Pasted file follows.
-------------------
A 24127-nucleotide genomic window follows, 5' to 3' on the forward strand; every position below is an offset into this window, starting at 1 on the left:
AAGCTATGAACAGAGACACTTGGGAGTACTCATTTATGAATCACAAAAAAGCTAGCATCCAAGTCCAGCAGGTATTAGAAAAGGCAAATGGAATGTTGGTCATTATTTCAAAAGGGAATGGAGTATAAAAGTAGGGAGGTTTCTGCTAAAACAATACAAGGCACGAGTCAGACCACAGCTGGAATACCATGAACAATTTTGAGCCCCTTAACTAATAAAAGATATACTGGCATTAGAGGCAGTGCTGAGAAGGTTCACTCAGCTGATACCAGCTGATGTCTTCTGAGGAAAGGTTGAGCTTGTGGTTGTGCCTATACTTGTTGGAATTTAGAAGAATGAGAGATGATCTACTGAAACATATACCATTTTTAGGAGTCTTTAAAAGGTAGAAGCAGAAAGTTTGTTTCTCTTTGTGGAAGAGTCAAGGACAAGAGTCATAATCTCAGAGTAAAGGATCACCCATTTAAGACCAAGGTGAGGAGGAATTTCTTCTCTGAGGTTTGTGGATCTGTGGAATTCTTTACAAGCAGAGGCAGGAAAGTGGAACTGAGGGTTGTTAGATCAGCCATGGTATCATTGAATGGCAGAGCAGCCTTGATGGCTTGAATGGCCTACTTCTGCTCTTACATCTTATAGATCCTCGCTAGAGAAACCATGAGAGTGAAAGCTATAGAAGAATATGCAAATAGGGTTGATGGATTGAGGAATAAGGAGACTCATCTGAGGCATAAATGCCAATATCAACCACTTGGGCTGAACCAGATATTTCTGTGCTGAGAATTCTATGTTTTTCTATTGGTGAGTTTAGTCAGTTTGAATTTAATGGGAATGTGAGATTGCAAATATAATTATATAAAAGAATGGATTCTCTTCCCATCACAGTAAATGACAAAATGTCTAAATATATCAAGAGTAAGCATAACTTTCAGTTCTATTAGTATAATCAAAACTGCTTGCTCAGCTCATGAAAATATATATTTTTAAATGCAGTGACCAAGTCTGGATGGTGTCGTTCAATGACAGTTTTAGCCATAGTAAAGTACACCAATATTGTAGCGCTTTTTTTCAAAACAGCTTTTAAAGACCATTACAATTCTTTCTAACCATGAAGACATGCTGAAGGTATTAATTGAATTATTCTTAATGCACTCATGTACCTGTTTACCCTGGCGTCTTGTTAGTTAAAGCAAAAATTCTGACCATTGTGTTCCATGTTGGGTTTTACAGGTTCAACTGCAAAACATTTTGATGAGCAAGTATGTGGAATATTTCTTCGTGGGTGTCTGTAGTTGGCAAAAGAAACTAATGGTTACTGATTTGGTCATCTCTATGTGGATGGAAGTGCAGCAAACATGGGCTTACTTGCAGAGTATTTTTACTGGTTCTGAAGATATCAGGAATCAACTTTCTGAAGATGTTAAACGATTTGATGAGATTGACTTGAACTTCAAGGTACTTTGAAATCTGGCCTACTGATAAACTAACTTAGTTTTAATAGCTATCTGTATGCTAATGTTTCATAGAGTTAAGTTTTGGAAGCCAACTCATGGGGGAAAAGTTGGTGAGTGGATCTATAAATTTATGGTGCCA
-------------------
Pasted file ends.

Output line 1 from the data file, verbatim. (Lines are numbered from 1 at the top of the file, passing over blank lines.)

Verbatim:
A 24127-nucleotide genomic window follows, 5' to 3' on the forward strand; every position below is an offset into this window, starting at 1 on the left: